A few months ago, Sustaynabl reached out to me and asked me to be part of a project called “THE ART OF SKID ROW”. “The Art of Skid Row” is a photo book consisting of portraits and stories of homeless people throughout LA. 100% of the profits made from the book will go towards the development of affordable housing for the less fortunate. It will be available at The Last Bookstore in Downtown LA. I am fortunate in being able to use my art for such a great cause.
The people I interviewed and took portaits of all live on the streets of Downtown LA. Many of them became homeless for several reasons and are facing countless challenges of surviving without a home and no means of income. It is hard to believe a beautiful city such as Los Angeles leads the nation in homelessness.
I met Chris while walking in Downtown one night. He was in a shopping cart which caught my attention. Chris told me that the bottom of his feet hurt whenever he stood or walked that’s why he sits in his cart. Originally from Orgeon, he moved to California 20 years ago and has been homeless off and on ever since. He mention being in and out of a mental hospital and no longer qualified for services. After about ten minutes of speaking with him, his voice changed into a child’s voice and he introduced me to “little Christopher, the middle child of three”. He snapped out of it and expressed that he had multiple personalities which comes out sometimes.
Originally from Pamona, Shaggy has been homeless since the age of 18. He became homeless due to drug addiction. I always see him along Broadway whenever I am out in Downtown shooting. Every time he sees me, he always wants me to take his picture. Shaggy is a funny guy and is always a pleasure talking to.
I first met Michael walking down Spring St. in the Old Bank District of Downtown Los Angeles in November. He was occupying a bus bench and was looking for cans in the nearby trash can.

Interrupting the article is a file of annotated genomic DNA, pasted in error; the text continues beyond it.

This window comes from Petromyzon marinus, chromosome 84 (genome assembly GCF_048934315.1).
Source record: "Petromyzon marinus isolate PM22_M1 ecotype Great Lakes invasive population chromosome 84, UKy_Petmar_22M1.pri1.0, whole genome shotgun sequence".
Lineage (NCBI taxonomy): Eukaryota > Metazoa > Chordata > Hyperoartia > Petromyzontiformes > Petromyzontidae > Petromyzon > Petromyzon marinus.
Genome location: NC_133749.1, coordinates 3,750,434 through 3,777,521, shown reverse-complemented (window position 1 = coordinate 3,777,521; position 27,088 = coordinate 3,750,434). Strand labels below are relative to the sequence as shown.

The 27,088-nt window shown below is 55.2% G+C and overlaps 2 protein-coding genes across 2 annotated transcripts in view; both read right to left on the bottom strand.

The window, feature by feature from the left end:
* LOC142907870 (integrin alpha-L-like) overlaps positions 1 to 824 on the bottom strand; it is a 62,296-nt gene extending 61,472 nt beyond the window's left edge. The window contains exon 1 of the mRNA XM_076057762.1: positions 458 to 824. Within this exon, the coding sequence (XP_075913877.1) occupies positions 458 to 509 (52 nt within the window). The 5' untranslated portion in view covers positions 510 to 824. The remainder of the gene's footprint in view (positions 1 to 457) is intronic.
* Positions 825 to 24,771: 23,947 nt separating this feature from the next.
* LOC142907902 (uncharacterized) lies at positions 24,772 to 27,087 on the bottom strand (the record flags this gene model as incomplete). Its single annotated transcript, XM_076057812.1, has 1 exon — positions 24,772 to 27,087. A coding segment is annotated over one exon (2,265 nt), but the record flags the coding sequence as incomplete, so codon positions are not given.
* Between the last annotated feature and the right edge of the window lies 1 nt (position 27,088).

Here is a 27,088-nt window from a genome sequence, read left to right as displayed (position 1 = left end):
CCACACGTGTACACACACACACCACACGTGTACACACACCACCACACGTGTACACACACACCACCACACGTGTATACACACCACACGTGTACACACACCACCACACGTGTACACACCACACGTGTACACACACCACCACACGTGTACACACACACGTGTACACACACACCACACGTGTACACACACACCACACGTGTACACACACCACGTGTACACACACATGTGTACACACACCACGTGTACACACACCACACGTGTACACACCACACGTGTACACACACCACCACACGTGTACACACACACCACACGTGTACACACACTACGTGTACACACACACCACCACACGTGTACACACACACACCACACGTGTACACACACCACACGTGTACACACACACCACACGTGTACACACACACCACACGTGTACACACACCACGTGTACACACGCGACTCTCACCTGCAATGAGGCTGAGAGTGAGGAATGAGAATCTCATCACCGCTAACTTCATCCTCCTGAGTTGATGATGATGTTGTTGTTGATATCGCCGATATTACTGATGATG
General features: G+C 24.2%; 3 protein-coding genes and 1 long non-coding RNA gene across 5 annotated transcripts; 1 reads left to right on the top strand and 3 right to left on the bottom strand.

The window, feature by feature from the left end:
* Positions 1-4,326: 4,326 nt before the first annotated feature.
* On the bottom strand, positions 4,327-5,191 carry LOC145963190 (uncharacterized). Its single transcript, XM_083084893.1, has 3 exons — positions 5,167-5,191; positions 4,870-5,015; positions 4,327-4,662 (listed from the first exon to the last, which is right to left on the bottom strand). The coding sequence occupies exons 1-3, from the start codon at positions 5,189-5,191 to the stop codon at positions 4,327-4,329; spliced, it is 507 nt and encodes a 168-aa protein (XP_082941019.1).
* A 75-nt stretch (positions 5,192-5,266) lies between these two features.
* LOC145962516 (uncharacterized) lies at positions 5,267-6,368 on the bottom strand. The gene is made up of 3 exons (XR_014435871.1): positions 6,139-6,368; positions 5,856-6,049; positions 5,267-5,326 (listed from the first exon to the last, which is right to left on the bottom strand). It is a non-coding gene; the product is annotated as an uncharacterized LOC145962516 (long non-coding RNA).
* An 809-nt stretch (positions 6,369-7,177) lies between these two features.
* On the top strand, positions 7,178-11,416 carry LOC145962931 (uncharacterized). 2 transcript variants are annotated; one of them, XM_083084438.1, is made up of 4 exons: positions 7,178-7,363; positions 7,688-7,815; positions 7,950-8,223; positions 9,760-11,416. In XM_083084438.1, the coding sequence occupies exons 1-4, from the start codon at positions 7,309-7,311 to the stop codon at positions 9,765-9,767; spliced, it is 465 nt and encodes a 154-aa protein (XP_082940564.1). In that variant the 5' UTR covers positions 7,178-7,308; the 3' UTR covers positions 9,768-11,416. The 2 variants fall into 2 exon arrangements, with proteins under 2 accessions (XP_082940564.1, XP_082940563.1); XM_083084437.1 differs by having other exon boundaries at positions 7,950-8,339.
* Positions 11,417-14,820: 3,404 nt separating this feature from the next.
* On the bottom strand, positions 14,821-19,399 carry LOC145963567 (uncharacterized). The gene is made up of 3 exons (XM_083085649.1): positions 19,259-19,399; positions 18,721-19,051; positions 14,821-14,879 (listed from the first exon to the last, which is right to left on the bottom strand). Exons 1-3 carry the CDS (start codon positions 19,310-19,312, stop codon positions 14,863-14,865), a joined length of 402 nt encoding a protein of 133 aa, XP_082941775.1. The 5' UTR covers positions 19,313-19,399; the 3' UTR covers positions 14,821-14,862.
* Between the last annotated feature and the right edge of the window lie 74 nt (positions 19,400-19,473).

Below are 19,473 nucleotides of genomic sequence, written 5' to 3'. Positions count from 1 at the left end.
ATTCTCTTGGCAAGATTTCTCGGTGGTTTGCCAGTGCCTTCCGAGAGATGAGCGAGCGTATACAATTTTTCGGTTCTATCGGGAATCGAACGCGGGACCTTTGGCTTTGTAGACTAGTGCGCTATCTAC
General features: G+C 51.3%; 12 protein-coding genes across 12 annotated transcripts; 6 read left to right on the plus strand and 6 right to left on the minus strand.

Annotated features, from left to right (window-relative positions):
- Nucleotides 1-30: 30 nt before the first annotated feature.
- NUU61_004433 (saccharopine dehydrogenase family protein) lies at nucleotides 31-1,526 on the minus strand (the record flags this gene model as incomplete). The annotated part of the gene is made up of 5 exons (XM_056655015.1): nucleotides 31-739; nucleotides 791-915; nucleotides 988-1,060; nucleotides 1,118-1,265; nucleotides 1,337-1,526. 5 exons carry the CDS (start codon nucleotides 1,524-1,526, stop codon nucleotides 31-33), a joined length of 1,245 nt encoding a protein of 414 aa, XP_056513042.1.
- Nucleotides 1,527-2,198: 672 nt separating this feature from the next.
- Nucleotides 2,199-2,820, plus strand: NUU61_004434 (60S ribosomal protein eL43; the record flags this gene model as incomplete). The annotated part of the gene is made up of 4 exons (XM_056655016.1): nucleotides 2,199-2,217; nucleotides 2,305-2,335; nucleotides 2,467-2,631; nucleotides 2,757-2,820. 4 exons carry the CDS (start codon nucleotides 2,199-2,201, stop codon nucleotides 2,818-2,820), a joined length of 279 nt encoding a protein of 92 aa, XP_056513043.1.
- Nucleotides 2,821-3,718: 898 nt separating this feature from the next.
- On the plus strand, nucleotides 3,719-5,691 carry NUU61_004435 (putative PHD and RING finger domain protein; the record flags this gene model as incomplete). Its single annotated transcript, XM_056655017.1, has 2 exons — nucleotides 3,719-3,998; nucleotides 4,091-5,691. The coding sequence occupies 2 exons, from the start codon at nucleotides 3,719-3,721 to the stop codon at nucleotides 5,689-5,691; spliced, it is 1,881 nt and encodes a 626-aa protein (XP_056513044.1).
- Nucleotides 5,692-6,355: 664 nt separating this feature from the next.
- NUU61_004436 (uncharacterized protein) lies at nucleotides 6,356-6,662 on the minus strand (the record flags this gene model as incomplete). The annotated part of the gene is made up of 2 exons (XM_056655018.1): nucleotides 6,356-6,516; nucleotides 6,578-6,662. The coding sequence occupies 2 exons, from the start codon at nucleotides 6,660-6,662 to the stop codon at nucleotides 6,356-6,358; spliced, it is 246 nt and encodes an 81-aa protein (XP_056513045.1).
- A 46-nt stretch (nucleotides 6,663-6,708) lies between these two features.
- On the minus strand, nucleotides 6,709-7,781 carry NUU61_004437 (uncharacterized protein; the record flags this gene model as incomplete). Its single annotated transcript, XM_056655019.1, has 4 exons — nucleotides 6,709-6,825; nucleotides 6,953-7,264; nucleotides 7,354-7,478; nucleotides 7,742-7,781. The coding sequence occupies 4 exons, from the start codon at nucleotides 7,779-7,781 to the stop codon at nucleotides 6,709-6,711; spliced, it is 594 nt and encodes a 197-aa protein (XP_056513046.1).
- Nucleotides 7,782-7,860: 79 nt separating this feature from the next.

This is a photo of Michael. I first met him in November during the Downtown Artwalk and at the time he wore a white padded jacket. I took a photo of him that first time meeting him and can be seen in my earlier posts. During the month of March, I decided to go to Downtown after work to pass out some meals. At the time, I worked at a high school and usually had large amounts of left over meals from the school’s lunch program. The meals were just going to be thrown away so I decided to give them away to people who needed it. One of those people was Michael. I was happy to see him again but noticed he was wearing the same exact jacket. The white padded jacket he wore was now dirty and worn.
I met this man on the corner of 4th st. and Hill St. People call him “Bull Horn” and is originally from Arizona. He grew up in a ranch for most of his life. Bull Horn showed me a box of instant light charcoals used for the hookah. As he points to them, he says “These right here keep me warm at night, I love them!” I used to own a hookah myself and have bought charcoal many times but never would I have imagined them being used to keep someone warm. Living on the streets with little to no resources requires some innovation in order to survive.
I was driving along Beverly Blvd. and noticed a small street overcrowded with tents and personal belongings. I decided to drop off some food and toothbrushes and met D-Boy. He lives in one of the tents along with his uncle and father. It’s hard to imagine having to live in such conditions. This is just one of thousands of encampments throughout LA county.
A man with an amputated leg was singing on the sidewalk of Broadway as I was walking one Sunday afternoon. He said his name was Raymond also known as “Yellow Foot” due to the color of the rod on his foot.
I was walking down Spring during Art Walk in November, Dave was standing in front of a food truck gathering and counting his change hoping to buy food. I offered him money so he can buy something to eat. He smiled in return and said “God bless you”.